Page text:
One Last Resolution: Just for Today

As January comes to a close I want to finish the trilogy of “New Year’s Resolutions” posts (see Trying Something New for Thirty Days, and What Really Matters).  One of the problems with traditional resolutions is that they are such set ups for failure.  I’m going to lose weight!  I’m going to stop losing my temper!  I’m going to stop smoking!  I’m going to exercise everyday!  We start off with the best of intentions and then life gets busy, we get stressed, temptation arrives and then we stumble, we overeat, we yell at our kids, we pick up a cigarette, we skip the gym.  Then we feel bad about ourselves, we get angry at ourselves, and we give up.  Only to try again next year.    This is where the 12 step adage of “one day at a time” makes so much sense.  Growth is always a challenge.  There’s a reason why new behaviors feel difficult and awkward, our brains are formatted to follow the path of least resistance, the usual path, the one we’ve trod so many times before.  So doing something new goes against the momentum of the past, even if we are highly motivated.  The best way to install new behaviors is to do it one step at a time, one day at a time.

One of the challenges I’ve set for myself in recent months is to overcome old fears and worries that tend to stage an “occupy Laura’s mind” demonstration when I’m not careful.  The trouble is that I’m so used to going there:  “oh, we’re going to do _______ Here’s where I get scared.” or I wake up and my mind immediately scans the list of the people I love looking for things to worry about.  I know these aren’t healthy patterns, but they are second nature.  Towards the end of last year, as the airwaves were filled with the usual discussion of New Year Resolutions, my family and I were discussing this challenge.  My son suggested the idea of deciding to not be afraid, just for today.  Light bulb moment!  What a brilliant idea.  I can decide that for today I’m not going to worry about what I can’t change.  For today I’m going to let go of fear when it pops up its annoying head.  I make no promises for tomorrow.  Just for today I will let go of that which is not helpful.  How about you?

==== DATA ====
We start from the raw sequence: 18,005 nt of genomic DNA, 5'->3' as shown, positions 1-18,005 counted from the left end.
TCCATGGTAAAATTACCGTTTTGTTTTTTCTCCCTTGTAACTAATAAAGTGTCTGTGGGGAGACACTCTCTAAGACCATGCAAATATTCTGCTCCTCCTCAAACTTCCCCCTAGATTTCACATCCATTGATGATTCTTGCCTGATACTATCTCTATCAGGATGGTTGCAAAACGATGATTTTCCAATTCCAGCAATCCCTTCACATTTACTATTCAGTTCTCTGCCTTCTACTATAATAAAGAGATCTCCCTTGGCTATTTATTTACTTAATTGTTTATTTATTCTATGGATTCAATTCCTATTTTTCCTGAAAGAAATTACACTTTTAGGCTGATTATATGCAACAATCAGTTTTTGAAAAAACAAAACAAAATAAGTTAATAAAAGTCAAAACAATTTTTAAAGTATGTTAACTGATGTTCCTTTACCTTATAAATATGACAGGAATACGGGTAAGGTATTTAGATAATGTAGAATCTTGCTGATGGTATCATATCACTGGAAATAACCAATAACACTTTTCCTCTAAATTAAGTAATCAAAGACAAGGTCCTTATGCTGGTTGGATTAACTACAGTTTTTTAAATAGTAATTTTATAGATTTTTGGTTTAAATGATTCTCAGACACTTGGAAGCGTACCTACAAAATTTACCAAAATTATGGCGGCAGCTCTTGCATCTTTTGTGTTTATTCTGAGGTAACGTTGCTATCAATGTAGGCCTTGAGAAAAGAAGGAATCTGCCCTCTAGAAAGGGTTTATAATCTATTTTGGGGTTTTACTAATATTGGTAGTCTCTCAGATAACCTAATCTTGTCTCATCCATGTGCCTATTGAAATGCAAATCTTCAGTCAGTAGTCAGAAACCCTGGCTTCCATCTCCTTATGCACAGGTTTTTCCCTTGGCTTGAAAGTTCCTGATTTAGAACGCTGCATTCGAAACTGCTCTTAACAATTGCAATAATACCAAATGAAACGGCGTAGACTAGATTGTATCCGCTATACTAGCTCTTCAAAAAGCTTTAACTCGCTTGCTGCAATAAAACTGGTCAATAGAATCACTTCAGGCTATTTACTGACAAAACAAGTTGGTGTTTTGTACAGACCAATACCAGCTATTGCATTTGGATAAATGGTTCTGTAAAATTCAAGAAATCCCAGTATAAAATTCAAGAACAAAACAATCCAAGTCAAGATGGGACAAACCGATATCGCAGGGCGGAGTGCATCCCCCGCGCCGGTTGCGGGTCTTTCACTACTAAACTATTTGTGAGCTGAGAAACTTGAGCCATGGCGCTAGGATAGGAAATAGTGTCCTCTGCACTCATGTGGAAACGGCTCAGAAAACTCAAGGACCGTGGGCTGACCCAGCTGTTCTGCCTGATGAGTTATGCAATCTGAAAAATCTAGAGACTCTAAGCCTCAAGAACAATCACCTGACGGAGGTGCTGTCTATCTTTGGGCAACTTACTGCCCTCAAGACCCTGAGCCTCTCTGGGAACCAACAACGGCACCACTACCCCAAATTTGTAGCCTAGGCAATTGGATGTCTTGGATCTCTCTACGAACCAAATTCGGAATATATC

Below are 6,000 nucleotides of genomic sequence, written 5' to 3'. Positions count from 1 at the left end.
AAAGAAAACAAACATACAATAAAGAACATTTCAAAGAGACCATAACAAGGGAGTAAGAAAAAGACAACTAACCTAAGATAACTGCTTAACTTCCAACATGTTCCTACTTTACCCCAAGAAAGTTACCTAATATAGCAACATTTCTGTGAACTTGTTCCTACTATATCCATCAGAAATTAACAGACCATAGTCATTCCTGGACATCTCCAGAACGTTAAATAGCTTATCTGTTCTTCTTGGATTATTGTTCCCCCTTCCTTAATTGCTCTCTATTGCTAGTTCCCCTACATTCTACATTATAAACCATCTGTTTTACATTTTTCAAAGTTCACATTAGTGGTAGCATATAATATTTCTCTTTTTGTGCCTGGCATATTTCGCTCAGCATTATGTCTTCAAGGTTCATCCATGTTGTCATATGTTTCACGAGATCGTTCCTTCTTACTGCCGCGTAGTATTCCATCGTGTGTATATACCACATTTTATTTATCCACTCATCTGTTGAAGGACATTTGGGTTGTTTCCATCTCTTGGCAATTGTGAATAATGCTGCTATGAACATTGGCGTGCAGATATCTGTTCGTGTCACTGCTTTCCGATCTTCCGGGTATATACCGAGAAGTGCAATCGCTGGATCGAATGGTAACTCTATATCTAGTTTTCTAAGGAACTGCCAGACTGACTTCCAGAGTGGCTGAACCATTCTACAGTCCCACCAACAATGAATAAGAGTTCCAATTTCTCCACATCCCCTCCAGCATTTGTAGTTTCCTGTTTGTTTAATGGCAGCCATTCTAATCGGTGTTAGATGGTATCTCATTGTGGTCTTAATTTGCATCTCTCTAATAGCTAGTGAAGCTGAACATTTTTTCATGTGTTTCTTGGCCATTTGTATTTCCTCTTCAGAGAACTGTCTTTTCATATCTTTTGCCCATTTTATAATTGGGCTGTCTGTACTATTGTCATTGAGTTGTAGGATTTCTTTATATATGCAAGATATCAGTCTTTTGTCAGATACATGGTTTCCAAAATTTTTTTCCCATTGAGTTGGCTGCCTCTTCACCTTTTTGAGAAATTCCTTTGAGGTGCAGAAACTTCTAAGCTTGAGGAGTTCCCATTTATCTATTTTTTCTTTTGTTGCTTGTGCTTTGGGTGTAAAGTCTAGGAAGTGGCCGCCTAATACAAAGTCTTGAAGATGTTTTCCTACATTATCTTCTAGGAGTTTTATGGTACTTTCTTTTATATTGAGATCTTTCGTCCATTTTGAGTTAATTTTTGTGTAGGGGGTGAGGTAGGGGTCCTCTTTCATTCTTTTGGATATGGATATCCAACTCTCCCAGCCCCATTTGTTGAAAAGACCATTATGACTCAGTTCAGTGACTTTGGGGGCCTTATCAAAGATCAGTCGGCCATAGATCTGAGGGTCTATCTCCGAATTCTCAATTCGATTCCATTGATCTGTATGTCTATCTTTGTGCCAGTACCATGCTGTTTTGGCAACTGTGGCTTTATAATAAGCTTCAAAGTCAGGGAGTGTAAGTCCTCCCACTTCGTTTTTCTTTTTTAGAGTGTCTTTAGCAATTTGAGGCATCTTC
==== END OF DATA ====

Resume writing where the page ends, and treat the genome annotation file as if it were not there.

Posted by Laura

Laura Marshall, LCSW, is the founder and director of the Sagebrush Center for Relationship Therapy. Her experience spans thirty years of supporting couples and individuals to create healthy and meaningful lives and relationships. She is also adjunct faculty for the New Mexico Highlands School of Social Work. She lives with her husband Steve and five sons in Farmington, New Mexico.

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